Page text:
Sarabhai, who shot to international fame when she played the character of ‘Draupadi’ in Peter Brook’s nine-hour theatre production ‘Mahabharata’, admits that it changed the very course of her life and she was no longer the same person after that…writes Sukant Deepak
“Is it not tragic that it is mostly a series about gory crimes and criminals that gets all the attention on OTT platforms? However, I have complete faith that content revolving around the ‘good’ will have a sizable audience,” Dancer and actor Mallika Sarabhai, Artistic Director of ‘Darpana’, who is currently producing multiple pilots and will soon approach different digital platforms, tells IANS.
To be produced under the banner of Darpana, the content aims to arrest the narrative that only violence and crime get people to binge watch.
“It is such a cliche that audiences do not want to see stories revolving around the positive. We are hoping we crack that and show an alternative — one can always choose compassion. But if you do not give viewers that option, then how are they supposed to choose it? Why do the characters have to be horrible to do something cool,” asks this Padma Bhushan awardee.
Not only an actor and dancer, Sarabhai, known for social activism and raising her voice for democracy and standing by different peoples’ movements, stresses she sees little sense in slotting art and social activism for they intersect for her at all levels.
“My work and my life are the same. There is never a moment when I am doing something and my mind is not raving about what I can create from that moment,” she tells.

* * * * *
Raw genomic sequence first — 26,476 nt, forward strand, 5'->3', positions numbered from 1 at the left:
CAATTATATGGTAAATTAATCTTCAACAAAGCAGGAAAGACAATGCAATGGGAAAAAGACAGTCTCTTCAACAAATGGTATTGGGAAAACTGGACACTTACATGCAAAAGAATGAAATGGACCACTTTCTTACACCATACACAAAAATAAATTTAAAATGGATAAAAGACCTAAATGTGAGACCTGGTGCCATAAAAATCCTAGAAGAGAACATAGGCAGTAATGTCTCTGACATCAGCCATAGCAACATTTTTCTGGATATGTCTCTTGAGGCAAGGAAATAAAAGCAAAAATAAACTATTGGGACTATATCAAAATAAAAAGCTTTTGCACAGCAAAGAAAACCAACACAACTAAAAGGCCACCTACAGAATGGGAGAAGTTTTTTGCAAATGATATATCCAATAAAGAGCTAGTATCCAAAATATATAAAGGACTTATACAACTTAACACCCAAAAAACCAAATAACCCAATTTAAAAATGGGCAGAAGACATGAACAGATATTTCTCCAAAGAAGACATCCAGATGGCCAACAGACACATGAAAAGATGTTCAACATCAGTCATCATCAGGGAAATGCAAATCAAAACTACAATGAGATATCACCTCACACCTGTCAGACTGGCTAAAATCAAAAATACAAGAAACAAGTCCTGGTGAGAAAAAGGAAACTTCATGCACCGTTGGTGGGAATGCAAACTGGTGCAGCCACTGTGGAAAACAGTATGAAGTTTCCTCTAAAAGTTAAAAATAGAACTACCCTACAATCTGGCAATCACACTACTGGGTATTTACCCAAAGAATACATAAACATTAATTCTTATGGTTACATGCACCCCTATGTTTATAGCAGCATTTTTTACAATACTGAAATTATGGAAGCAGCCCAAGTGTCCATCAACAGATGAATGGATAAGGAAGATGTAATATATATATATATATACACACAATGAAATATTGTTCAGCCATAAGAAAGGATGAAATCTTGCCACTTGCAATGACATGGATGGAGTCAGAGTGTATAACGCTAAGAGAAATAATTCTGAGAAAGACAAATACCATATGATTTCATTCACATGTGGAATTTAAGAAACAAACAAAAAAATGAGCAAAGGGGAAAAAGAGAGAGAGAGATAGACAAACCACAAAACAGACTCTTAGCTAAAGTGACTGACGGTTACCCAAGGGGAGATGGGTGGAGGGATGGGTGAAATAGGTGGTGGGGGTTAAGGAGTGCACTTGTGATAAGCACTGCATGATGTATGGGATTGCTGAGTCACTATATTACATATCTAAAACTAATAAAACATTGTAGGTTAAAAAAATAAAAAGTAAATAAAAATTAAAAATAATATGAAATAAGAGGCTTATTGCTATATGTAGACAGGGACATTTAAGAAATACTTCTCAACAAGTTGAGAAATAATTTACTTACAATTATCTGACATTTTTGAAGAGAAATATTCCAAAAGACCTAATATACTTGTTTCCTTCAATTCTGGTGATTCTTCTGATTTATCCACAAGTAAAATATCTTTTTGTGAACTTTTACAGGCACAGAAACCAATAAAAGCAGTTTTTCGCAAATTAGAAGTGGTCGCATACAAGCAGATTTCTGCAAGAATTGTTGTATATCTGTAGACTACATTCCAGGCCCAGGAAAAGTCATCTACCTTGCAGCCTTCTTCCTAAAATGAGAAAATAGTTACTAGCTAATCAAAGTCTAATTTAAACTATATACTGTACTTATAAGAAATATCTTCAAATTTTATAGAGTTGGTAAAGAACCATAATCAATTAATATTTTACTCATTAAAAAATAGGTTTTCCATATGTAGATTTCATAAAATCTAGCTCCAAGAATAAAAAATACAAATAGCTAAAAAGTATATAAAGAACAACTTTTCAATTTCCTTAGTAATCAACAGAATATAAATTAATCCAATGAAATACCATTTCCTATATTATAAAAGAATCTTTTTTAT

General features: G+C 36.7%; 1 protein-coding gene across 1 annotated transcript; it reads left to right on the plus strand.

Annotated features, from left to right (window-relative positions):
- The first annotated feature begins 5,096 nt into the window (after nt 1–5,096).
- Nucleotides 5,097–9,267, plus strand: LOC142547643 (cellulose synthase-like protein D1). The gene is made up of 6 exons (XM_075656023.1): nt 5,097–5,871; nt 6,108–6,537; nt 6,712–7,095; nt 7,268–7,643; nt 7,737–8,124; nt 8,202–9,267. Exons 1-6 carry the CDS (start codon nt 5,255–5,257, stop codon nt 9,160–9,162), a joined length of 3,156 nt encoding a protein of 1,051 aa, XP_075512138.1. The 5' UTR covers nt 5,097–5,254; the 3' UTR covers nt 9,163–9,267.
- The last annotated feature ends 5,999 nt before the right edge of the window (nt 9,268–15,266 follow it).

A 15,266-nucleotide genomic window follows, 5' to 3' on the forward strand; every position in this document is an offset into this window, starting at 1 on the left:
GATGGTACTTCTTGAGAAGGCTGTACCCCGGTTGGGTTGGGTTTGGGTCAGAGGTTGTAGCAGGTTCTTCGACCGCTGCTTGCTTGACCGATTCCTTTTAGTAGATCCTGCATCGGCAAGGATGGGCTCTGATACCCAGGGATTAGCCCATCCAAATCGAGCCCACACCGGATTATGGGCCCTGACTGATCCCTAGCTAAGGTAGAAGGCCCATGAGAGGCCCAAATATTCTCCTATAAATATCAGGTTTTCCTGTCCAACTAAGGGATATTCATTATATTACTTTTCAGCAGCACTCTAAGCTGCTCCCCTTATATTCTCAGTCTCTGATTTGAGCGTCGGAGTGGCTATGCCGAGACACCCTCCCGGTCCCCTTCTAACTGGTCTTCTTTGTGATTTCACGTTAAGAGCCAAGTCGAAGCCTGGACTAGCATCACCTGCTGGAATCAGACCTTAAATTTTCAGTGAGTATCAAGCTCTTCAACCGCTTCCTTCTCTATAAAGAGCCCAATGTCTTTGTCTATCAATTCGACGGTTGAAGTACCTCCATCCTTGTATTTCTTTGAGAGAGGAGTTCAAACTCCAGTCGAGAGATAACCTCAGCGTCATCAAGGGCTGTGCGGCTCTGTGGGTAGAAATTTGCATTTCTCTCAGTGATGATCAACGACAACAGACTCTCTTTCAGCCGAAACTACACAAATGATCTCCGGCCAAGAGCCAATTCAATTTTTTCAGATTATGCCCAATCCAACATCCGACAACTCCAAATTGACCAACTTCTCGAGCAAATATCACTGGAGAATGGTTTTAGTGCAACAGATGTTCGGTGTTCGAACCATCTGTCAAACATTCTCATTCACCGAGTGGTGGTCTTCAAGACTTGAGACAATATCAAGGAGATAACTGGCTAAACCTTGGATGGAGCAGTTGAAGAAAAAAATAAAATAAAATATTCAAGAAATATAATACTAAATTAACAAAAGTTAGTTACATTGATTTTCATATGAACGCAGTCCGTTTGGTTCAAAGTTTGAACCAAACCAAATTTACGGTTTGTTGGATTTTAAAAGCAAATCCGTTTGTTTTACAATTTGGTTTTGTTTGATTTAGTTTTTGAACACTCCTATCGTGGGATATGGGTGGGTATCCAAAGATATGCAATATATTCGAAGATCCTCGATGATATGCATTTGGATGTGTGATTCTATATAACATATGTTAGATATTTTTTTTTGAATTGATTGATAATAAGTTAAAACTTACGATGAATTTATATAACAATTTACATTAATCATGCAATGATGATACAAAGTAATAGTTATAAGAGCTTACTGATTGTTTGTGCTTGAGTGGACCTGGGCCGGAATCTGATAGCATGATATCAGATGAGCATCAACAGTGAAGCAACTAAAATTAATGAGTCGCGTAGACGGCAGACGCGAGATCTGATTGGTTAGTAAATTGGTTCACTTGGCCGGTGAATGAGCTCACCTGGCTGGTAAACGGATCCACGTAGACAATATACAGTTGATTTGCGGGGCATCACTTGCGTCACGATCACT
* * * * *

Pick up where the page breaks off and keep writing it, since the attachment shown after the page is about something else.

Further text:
Sarabhai, who shot to international fame when she played the character of ‘Draupadi’ in Peter Brook’s nine-hour theatre production ‘Mahabharata’, admits that it changed the very course of her life and she was no longer the same person after that.
“It made me realise I have the power to make a difference. I got the confidence to become my
own modelling clay. It completely altered my trajectory and pushed me into becoming my own defendant. A deep journey to find my limits started. It’s not what Peter did to me. It’s what happened to Mallika,” recalls the artist, who was recently in Chandigarh on the invitation of Nagina Bains for the IWN (Indian Women Network) Chandigarh Tricity Chapter Annual Session supported by Testler.
While for most artists, the pandemic-induced lockdown ensured a lull in activities, but not Sarabhai.
“My artistic director, I, seven dogs and a peacock were on the campus throughout. The highway next to us was completely silent. We would fix the lights, had our own studio and spaces. So if you go to the YouTube channel of Darpana, you will see a lot of our new work from 2021. We also went online the day the lockdown started. Our students did not really miss a single day of work/study. We generated a lot of material. Also, realising how awful other dancers must be feeling, we did something called ‘Dance Unlocked’, where we got dancers from all over the country and trained them on how to hold the camera etc. through WhatsApp.”
On the condition of artists during the lockdown, she laments that India has never had a decent budget for the arts in the past 30 years.
“Whatever little is there, goes to the favourites. One wonders what the multiple akademis are doing? The situation is deplorable. Think of what happened to the weavers who used to make the sarees for costumes, the leather cleaners for the tablas. Or the metal worker who makes the
ghungroos. When we talk about what Covid did to art, you are only seeing us. Not the hundreds of people behind us.”